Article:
Sodium nitroprusside is not associated with metabolic acidosis during intraoperative infusion in children
1 Department of Anesthesia, Stanford University School of Medicine, Stanford, USA
2 Department of Anesthesiology, Stanford University School of Medicine, Stanford, USA
3 Duke University School of Medicine, Rockville, MD, USA
4 Duke Clinical Research Institute, Rockville, MD, USA
5 Emmes Corporation, Rockville, MD, USA
BMC Anesthesiology 2013, 13:9 doi:10.1186/1471-2253-13-9Published: 30 April 2013
Sodium nitroprusside (SNP) is a potent vasodilator that has been used to induce deliberate hypotension in children during surgery involving significant blood loss, including craniofacial and spinal fusion procedures. SNP metabolism liberates cyanide, which may cause interference with cellular energy metabolism, leading to metabolic acidosis and central nervous system injury. We performed a retrospective, case–control study to determine whether the short-term intra-operative use of SNP for deliberate hypotension is associated with metabolic acidosis in children undergoing surgical procedures for craniofacial or spinal anomalies. Cyanide and thiocyanate concentrations were also recorded in patients who received SNP.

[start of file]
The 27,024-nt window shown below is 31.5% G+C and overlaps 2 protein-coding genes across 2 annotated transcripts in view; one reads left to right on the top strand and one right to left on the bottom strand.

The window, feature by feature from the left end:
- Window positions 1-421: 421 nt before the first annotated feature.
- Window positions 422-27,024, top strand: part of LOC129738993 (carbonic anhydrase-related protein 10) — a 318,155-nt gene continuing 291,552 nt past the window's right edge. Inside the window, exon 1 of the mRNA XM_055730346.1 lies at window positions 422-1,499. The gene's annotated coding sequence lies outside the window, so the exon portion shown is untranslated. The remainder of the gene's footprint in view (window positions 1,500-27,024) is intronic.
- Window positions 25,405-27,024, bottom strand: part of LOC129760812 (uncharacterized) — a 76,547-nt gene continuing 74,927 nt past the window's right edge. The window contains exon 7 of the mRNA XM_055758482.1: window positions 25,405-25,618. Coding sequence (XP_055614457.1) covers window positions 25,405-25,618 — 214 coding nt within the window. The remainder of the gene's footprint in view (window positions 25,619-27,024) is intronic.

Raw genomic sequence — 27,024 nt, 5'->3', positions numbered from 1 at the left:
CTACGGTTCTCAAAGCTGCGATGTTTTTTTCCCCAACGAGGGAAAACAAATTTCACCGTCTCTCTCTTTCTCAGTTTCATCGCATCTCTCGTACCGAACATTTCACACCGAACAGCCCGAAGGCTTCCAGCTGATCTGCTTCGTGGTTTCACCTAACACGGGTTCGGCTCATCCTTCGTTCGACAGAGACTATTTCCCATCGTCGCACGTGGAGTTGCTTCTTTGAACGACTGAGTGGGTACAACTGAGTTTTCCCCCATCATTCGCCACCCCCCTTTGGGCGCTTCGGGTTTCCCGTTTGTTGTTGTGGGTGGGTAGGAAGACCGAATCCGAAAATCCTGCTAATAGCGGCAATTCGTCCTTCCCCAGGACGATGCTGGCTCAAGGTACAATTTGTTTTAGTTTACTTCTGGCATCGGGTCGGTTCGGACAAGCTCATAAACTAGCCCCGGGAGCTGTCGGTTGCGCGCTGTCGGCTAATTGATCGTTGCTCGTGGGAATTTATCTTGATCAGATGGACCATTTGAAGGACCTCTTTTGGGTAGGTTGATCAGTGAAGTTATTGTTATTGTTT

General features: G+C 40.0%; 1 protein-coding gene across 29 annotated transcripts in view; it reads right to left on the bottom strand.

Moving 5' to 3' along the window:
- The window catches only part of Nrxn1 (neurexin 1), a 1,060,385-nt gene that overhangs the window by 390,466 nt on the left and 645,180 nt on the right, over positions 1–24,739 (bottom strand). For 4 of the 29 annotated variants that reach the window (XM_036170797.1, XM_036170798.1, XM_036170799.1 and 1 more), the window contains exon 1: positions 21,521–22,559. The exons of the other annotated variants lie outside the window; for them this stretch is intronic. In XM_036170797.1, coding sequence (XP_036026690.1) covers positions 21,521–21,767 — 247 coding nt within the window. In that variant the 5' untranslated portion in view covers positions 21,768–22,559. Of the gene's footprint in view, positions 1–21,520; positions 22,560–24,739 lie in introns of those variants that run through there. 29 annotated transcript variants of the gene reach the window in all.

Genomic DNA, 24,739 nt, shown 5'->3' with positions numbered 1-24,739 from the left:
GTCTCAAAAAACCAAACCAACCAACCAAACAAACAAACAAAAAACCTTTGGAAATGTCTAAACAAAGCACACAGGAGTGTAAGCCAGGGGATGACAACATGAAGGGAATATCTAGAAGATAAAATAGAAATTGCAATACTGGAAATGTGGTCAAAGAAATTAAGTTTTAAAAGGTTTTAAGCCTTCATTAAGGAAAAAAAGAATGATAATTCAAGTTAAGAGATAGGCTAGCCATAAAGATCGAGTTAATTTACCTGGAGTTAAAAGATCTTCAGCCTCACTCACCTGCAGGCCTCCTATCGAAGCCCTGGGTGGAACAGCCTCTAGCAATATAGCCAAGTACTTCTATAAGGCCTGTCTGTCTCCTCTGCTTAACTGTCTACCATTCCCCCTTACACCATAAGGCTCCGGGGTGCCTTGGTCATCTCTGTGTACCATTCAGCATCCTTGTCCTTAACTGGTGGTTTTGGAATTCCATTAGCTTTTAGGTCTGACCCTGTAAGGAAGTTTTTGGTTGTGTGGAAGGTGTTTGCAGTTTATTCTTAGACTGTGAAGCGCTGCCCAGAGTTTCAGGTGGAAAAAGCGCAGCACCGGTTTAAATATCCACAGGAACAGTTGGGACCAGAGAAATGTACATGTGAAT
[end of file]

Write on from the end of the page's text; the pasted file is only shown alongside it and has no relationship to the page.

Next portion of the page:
Data from 166 children undergoing craniofacial and spinal fusion surgery between 2005 and 2010 at Lucile Packard Children's Hospital (LPCH) at Stanford were analyzed. Records from 60 patients who received SNP (SNP group) as part of a multicenter, randomized, double-blind study were compared with records from 106 eligible patients who had blood pressure reduction using anesthetic agents and did not receive SNP (control group). Metabolic acidosis was defined as serum bicarbonate (HCO3) < 18.5 mEq/L. Whole blood CN, plasma thiocyanate and urinary thiocyanate concentrations were measured in patients in the SNP group. Differences in metabolic acidosis rates between the SNP and control groups were assessed through a test of noninferiority in the rate for the SNP group with a noninferiority threshold of 0.2. A z-test was used to test the null hypothesis. The alternative hypothesis was that the difference in these rates was less than 0.2. The same noninferiority threshold of 0.2 was also used to perform separate, secondary tests for noninferiority in the proportion of patients with HCO3 levels below 18.5 mEq/L and the proportion of patients who required HCO3 administration.
Fewer patients in the SNP group experienced metabolic acidosis compared to the control group (31.7% vs. 36.8%, respectively; p < .001). No whole blood CN levels above the lower limit of quantification were detected in any of the 51 patients with validated CN data. Plasma and urinary thiocyanate levels were also low.
Our findings suggest that SNP, when used for short-term deliberate hypotension, does not cause an increased incidence of metabolic acidosis compared with the use of anesthetic agents alone.
Trial registration number: NCT00135668